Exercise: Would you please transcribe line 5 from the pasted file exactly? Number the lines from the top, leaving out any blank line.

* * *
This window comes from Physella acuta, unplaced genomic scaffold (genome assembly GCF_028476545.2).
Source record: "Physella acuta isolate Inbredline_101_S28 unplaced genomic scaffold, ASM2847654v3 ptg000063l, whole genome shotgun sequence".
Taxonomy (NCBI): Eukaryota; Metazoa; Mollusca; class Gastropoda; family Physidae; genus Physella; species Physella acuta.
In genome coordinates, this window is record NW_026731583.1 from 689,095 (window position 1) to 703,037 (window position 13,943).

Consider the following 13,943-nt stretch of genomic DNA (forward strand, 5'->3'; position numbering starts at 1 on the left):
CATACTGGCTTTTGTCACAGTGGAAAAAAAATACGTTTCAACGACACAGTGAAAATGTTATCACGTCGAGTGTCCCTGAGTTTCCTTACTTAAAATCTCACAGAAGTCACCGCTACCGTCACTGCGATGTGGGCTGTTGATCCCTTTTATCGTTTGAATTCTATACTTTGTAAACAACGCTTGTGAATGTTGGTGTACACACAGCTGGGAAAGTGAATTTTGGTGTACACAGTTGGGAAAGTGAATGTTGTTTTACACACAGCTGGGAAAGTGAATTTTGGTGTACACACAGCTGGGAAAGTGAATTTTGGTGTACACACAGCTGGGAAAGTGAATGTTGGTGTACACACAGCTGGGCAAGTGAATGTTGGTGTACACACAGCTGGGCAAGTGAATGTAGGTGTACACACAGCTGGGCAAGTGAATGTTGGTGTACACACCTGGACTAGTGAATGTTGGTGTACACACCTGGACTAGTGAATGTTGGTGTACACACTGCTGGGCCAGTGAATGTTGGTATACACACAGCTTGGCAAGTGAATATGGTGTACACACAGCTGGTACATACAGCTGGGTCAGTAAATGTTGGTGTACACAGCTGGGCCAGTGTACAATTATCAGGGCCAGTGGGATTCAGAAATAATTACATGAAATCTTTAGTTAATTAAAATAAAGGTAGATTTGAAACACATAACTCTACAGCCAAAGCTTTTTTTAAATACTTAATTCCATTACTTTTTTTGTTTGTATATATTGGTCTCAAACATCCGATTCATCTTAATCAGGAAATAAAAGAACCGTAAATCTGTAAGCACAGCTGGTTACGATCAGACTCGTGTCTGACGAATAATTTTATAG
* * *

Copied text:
Consider the following 13,943-nt stretch of genomic DNA (forward strand, 5'->3'; position numbering starts at 1 on the left):